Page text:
Sketchbook Skills

Hi all! The LoD is the first formal art training I have ever embarked upon. I have been working on it slowly but consistently in my home on the evenings and its structured approach resonates well with my personality. However, I’m having trouble finding a place for my sketchbook. How do most of you use your sketchbooks effectively? Do you find general “doodling” throughout the day to be a useful and effective means of increasing you skill as an artist or are there better ways to employ its use, such as doing abbreviated versions of the LoD exercises in it. I have tried the latter approach but found the lack of easel to be challenging. Anthony lists it as one of the necessary items in the artists kit, so I want to use it. I just feel like time spent with it so far has been ineffective. Any advice would be welcomed. Thanks!

Jason

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I’m in a similar situation in that I work on the LoD program at night and on the weekends. I keep a small sketchbook at work and copy stuff that catches my eye on pinterist and I also keep a sketchbook in my car that I take to my local art museum and parks. I put all my structure/self discipline into the LoD and do whatever I want in my sketchbooks. I try to work from life when I can. You are right its hard to work without an easel. I don’t generally show anyone my sketchbooks. For what its worth, I don’t think your wasting your time.

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When I was sketching somewhat frequently for a drawing course, I found sketching to be useful in improving my ability to “eyeball” spatial relationships more quickly and accurately (rather than a careful academic approach using measurement and relative positions). That being said, for that positive benefit, I would imagine one would have to be at least somewhat deliberate in trying to achieve such a goal while sketching and while reviewing ones work.

Sketching was also somewhat helpful in representing forms in a simplified mass (light/dark) way, though I focused less on that aspect while doing it.

Sketching will not develop the same skills as certain LoD exercises which train mastery/automaticity of establishing various gradients using charcoal.

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Greetings Jason and all, great question and great responses here. Aside from use as a potential expansion of your practice arena, the sketchbook/journal can serve as a very effective conceptual development scratchpad to document, test, and grow creative ideas during your technical development. I urge my own students to jot down ideas whenever they come, and then grow the idea within the sketchbook through analysis and experiment to uncover how best to manifest that idea visually (with both communicative and aesthetic considerations.)

I can’t tell you how far some student’s ideas have grown past an initial concept in this way—leading to a concept that is personally meaningful and engaging enough so as to maintain strong interest in spite of the trials and frustrations connected with early creative projects.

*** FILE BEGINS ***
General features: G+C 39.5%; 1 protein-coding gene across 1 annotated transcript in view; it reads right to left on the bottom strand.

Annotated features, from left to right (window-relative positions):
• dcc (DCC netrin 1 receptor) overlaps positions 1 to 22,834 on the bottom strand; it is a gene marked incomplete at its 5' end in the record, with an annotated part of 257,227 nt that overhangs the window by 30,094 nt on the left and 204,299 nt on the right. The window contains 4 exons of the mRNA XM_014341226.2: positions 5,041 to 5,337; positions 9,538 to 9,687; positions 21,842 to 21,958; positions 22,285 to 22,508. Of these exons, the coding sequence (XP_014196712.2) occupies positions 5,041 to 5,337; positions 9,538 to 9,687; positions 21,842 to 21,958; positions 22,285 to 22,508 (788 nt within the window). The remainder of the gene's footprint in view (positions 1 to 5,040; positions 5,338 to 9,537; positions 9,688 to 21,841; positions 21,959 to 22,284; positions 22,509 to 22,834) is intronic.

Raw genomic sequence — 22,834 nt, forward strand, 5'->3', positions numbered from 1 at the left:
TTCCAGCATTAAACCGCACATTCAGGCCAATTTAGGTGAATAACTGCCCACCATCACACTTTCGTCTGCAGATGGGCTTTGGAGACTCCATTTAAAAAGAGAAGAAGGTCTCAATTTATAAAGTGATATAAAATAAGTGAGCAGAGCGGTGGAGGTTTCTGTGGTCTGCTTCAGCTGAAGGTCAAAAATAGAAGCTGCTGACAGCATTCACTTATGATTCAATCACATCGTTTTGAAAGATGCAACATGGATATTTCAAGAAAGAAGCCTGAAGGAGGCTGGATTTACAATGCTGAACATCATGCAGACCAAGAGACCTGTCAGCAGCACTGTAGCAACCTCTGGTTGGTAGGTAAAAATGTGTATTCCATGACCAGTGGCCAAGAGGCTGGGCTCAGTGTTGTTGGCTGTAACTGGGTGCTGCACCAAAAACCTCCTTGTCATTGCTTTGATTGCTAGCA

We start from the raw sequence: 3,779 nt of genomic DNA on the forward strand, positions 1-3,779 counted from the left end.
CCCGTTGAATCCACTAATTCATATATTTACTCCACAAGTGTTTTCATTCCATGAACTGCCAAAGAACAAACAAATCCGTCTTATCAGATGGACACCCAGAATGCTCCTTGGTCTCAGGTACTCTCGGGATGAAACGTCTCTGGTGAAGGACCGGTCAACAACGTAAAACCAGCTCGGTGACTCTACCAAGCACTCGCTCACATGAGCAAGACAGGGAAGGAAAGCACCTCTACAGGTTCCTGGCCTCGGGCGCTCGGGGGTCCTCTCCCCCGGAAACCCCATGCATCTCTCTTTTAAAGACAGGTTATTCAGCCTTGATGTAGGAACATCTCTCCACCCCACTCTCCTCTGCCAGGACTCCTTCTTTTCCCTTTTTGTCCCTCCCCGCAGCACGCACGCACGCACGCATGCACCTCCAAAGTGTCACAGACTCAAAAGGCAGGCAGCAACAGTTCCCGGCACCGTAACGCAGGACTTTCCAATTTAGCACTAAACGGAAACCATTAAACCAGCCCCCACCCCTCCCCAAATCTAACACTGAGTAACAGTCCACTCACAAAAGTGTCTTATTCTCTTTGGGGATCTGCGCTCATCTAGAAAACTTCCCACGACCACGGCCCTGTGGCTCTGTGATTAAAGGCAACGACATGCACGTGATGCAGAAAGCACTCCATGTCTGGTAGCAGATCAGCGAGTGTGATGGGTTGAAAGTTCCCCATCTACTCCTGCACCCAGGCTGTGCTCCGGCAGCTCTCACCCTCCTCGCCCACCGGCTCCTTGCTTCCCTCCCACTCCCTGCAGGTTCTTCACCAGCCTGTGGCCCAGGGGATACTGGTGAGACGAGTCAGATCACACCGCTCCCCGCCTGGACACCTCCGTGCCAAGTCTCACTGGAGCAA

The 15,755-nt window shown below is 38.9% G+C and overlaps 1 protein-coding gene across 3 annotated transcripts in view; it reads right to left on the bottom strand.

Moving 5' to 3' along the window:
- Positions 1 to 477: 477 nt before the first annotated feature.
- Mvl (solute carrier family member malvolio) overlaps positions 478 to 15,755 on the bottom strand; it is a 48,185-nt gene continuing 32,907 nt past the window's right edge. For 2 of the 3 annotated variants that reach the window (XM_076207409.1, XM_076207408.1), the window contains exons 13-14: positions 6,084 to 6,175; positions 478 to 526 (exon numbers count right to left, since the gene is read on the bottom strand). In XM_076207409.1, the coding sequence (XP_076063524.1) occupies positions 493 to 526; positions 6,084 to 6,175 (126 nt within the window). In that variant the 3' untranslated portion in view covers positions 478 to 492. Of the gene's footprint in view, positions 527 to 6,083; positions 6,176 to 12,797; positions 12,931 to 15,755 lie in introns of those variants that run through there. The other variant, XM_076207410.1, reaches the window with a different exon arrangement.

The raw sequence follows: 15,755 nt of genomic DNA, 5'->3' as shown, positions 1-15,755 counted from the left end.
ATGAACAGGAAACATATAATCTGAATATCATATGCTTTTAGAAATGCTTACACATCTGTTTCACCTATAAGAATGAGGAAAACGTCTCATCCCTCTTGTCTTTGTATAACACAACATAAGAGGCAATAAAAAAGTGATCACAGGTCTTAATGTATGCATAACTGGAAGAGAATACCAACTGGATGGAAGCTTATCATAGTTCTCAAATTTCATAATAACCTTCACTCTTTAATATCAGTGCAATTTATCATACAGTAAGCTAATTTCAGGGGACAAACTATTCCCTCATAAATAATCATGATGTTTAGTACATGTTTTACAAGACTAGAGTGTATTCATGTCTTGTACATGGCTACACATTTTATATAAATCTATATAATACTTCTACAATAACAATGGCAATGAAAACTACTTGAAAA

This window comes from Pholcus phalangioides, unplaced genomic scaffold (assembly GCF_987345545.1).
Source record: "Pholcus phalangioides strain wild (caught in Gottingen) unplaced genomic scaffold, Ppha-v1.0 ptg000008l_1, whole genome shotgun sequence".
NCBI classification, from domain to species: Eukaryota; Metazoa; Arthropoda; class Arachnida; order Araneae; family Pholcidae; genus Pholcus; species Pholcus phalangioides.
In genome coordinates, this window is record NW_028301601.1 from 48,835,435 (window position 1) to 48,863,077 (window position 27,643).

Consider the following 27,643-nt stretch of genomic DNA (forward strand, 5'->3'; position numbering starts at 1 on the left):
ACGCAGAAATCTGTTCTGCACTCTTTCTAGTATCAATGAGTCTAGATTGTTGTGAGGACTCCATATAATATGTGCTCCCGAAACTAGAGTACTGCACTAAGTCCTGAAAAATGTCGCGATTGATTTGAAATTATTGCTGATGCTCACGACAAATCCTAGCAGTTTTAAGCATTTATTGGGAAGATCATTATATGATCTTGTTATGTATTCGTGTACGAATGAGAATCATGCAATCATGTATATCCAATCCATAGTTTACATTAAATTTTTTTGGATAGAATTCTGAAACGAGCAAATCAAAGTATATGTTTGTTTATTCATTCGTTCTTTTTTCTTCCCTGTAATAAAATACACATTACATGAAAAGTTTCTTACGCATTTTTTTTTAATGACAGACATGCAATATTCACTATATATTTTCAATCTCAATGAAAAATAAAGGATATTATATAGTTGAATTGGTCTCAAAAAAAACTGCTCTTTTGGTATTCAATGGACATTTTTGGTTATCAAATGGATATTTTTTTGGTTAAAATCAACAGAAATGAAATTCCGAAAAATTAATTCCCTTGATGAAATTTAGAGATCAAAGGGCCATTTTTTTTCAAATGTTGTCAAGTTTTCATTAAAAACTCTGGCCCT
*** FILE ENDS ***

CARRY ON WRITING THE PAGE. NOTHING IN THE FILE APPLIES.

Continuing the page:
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One of the things that I do during my commutes to and from work in Boston (45 to 60 minutes each way) is to print out Barque plates from the Charles Bargue Drawing Course book. You can find samples on the internet that you can print out. I like to cut and paste them into Microsoft Word and that way I can resize them so I’m actually using the Sight-Size method to reproduce them into my sketchbook.

Other times I sketch people on the bus and train itself. you have to work fast because you never know what stop that people are going to get off at. Any time drawing is not wasted but by doing the Bargue plates, you can do measurable sketching so you can consistently improve and see that you are improving and what you may need work on.

I like to convert pictures to grayscale and print them out and then I sketch those into my sketchbook. I like to do a lot of experimenting in my sketchbooks and try to challenge myself. I feel that my sketchbook is for stepping outside of my comfort zone. If there is something I have a hard time drawing or painting then I might challenge myself to drawing nothing but that for an entire week or month. I believe that if you go with the understanding that only you will see your sketchbook that you’re more inclined to relax and just enjoy your sketching time and you’ll experiment and challenge yourself more.

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I’ve found this to be true with a lot of LOD students. Personally I find it important to keep an active sketchbook. I posted about this at some length in the Sketchbook Nook so I won’t reiterate all that, but my advice is to make the time and do it. I agree 100% with John though – like anything, it’s useful insofar as you make it useful by applying deliberate practice. I sketched for years when I was younger and didn’t really get much better. I just repeated the same bad habits over and over again. A sketchbook is a great place to start breaking your bad habits up and experimenting with different things. It doesn’t have to be a beautiful Instagram-ready Moleskine Masterpiece. My sketchbooks are full of garbage, every other page is a disaster. But you’ve gotta work through that. Just try to learn something from every sketch, however brief.

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